In her second claim, Plaintiff complains that the ALJ erred in finding her not credible. She argues that the reasons provided by the ALJ for discounting her testimony---no treating doctor had opined that her condition was disabling, her treatment had been conservative, and an examining doctor found that Plaintiff's knee was within normal limits---were insufficient as a matter of law. For the following reasons, the Court finds that the ALJ did not err.

ALJ's are tasked with judging the credibility of witnesses. In making a credibility determination, an ALJ may take into account ordinary credibility evaluation techniques. Smolen, 80 F.3d at 1284. Where, as here, the ALJ determined that Plaintiff's medically determinable impairments could reasonably be expected to produce some of the symptoms alleged and did not find that she was malingering, (AR 23), he could only reject her testimony for specific, clear, and convincing reasons. Smolen, 80 F.3d at 1283-84.

The first reason proffered by the ALJ for rejecting Plaintiff's testimony was that no treating doctor had pronounced that she was disabled, which was contrary to Plaintiff's claim that she was. (AR 23.) This is a specific, clear, and convincing reason for rejecting her credibility. See Matthews v. Shalala, 10 F.3d 678, 680 (9th Cir. 1993) (upholding ALJ's rejection of claimant's allegations of pain based on fact that claimant's treating doctor found them to be "amplified"). Further, it is supported by substantial evidence in the record in that none of Plaintiff's doctors found her to be disabled.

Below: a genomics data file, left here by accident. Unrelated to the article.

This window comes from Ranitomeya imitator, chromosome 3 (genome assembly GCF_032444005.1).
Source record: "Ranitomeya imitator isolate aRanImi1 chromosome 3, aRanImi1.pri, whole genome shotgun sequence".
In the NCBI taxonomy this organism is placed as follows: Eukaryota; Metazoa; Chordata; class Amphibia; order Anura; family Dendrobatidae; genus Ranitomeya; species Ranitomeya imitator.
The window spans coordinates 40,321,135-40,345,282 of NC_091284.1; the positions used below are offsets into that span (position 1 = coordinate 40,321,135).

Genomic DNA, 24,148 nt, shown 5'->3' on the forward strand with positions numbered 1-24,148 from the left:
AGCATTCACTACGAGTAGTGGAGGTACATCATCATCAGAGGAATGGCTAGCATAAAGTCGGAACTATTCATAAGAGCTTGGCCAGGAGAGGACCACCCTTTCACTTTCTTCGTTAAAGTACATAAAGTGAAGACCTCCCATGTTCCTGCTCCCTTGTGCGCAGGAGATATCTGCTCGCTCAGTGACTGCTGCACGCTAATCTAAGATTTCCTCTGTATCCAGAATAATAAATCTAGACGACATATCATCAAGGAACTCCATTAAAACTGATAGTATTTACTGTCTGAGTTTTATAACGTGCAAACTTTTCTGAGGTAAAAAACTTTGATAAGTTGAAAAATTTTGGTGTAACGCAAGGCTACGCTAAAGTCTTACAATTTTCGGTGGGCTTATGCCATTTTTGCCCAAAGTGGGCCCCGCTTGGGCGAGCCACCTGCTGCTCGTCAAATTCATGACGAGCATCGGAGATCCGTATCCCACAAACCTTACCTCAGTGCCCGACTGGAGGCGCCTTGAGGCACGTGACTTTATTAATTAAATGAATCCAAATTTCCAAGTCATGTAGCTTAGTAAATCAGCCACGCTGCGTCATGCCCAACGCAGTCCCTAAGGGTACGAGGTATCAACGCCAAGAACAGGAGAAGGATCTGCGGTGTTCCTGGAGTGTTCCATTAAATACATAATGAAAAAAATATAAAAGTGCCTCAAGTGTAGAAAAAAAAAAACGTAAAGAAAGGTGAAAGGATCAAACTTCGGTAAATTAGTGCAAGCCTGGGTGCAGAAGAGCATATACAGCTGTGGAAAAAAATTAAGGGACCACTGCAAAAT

Plaintiff takes exception to this finding. Though she concedes that none of her doctors opined that she was disabled, she notes that they were never asked to make such a determination. Though this is true, it does not mean that the ALJ was precluded from taking this fact into account in assessing Plaintiff's credibility. Plaintiff could have asked her doctors to render an opinion regarding her disability, but chose not to. Further, it is clear from reviewing the treating doctors' records, as the Agency doctors did, that they would not have opined that Plaintiff was disabled in June 2007, had they been asked.